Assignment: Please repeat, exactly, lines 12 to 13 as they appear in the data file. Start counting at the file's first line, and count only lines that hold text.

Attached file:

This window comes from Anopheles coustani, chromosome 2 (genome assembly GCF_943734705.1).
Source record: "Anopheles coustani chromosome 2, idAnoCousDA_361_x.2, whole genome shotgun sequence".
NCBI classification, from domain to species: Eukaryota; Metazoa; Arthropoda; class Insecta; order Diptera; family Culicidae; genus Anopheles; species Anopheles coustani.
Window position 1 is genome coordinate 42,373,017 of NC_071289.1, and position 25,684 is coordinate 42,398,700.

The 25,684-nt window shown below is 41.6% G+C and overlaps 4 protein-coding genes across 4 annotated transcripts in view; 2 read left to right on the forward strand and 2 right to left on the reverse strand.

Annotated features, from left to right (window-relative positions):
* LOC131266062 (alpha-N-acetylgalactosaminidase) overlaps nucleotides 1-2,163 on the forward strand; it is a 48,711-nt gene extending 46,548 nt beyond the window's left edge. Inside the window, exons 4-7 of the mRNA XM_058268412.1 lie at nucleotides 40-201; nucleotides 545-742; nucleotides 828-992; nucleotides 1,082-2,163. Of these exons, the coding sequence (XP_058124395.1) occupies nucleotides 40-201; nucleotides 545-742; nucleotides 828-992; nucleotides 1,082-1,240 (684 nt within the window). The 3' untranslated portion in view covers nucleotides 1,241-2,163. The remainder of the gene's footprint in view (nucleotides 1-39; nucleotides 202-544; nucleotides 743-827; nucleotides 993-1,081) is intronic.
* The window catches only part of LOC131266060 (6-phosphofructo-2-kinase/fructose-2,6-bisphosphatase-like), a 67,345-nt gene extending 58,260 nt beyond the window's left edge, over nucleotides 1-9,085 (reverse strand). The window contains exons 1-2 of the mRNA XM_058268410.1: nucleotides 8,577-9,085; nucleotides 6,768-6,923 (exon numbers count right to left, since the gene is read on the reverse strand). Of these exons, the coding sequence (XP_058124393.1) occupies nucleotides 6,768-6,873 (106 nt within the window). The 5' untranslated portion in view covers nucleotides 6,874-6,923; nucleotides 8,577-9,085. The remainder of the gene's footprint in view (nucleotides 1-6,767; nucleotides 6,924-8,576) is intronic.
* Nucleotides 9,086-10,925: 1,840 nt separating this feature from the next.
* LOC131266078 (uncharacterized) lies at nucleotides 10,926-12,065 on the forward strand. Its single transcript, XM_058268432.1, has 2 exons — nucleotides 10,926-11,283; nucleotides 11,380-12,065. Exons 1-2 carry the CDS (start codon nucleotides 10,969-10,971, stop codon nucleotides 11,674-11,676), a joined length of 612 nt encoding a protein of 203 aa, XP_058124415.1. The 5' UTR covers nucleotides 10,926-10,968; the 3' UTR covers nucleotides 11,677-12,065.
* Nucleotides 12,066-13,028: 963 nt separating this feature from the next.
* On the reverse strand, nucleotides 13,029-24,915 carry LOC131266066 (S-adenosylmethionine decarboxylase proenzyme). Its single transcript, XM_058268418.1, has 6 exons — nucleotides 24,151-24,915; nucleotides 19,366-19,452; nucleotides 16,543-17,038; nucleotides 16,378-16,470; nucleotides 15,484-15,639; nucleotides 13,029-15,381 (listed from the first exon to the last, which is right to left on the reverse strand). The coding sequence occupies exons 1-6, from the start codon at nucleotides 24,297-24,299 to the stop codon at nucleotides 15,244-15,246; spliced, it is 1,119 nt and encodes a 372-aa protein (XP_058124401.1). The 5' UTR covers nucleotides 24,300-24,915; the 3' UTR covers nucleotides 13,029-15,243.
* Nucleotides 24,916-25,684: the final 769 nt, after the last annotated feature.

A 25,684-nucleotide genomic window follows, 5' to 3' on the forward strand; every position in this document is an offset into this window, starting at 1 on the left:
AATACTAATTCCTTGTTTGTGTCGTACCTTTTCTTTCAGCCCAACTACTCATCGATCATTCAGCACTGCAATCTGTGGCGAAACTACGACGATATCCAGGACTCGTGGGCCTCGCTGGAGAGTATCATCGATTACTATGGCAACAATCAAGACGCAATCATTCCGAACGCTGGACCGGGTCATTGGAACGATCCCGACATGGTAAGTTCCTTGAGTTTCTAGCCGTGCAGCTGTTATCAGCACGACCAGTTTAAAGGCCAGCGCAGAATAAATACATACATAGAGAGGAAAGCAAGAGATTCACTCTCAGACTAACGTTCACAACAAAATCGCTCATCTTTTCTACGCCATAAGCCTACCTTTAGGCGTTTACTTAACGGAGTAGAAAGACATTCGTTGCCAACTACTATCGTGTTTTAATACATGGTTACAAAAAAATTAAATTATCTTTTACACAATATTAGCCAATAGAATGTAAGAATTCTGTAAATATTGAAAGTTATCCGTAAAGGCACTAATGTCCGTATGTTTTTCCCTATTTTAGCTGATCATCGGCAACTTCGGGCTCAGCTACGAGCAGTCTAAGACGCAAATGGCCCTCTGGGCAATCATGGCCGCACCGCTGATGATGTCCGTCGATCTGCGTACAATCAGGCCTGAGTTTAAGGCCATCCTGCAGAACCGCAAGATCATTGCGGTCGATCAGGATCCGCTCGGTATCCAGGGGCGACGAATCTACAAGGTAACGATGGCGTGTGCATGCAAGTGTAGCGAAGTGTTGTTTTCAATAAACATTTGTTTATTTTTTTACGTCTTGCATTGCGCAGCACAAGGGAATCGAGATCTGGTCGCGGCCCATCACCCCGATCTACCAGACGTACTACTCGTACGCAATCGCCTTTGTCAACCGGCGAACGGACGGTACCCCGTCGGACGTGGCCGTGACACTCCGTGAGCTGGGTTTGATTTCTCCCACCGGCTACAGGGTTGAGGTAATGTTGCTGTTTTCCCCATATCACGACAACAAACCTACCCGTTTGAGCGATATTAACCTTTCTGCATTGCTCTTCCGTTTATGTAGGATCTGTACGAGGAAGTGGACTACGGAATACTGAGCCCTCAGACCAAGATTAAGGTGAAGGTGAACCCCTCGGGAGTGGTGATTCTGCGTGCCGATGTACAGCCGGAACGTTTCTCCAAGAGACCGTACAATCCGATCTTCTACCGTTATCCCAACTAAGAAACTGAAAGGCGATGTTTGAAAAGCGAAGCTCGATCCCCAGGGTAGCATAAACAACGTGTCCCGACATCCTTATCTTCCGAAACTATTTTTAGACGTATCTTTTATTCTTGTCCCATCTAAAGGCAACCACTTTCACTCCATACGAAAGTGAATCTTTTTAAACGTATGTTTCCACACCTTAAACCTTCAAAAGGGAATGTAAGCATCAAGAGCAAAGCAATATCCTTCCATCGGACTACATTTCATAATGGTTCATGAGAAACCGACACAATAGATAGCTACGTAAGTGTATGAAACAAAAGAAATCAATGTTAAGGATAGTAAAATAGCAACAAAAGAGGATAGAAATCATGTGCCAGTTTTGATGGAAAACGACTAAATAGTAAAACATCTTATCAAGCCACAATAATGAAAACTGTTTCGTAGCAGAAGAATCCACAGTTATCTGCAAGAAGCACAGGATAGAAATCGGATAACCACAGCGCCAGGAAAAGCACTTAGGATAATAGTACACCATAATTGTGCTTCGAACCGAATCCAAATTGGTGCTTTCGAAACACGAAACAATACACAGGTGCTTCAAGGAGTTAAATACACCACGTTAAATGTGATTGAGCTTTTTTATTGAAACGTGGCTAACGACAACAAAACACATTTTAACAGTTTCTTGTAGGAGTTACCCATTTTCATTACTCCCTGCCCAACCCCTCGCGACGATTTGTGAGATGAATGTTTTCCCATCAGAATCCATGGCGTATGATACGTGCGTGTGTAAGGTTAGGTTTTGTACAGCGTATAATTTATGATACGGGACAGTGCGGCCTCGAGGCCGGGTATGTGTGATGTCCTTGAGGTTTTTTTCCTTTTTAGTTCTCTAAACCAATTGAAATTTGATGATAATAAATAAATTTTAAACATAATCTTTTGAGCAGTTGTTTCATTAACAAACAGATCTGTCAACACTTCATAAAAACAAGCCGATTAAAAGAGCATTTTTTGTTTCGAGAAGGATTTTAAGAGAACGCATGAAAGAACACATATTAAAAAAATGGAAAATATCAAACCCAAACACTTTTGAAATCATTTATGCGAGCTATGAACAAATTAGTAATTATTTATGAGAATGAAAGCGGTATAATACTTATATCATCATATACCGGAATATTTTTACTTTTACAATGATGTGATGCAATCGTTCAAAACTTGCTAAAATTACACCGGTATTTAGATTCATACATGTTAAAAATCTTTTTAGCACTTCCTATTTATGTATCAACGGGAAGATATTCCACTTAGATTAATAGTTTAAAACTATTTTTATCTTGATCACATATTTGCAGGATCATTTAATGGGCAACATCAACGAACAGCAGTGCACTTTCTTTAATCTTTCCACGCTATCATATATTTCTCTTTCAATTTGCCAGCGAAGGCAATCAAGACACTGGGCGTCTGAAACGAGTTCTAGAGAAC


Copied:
* On the reverse strand, nucleotides 13,029-24,915 carry LOC131266066 (S-adenosylmethionine decarboxylase proenzyme). Its single transcript, XM_058268418.1, has 6 exons — nucleotides 24,151-24,915; nucleotides 19,366-19,452; nucleotides 16,543-17,038; nucleotides 16,378-16,470; nucleotides 15,484-15,639; nucleotides 13,029-15,381 (listed from the first exon to the last, which is right to left on the reverse strand). The coding sequence occupies exons 1-6, from the start codon at nucleotides 24,297-24,299 to the stop codon at nucleotides 15,244-15,246; spliced, it is 1,119 nt and encodes a 372-aa protein (XP_058124401.1). The 5' UTR covers nucleotides 24,300-24,915; the 3' UTR covers nucleotides 13,029-15,243.
* Nucleotides 24,916-25,684: the final 769 nt, after the last annotated feature.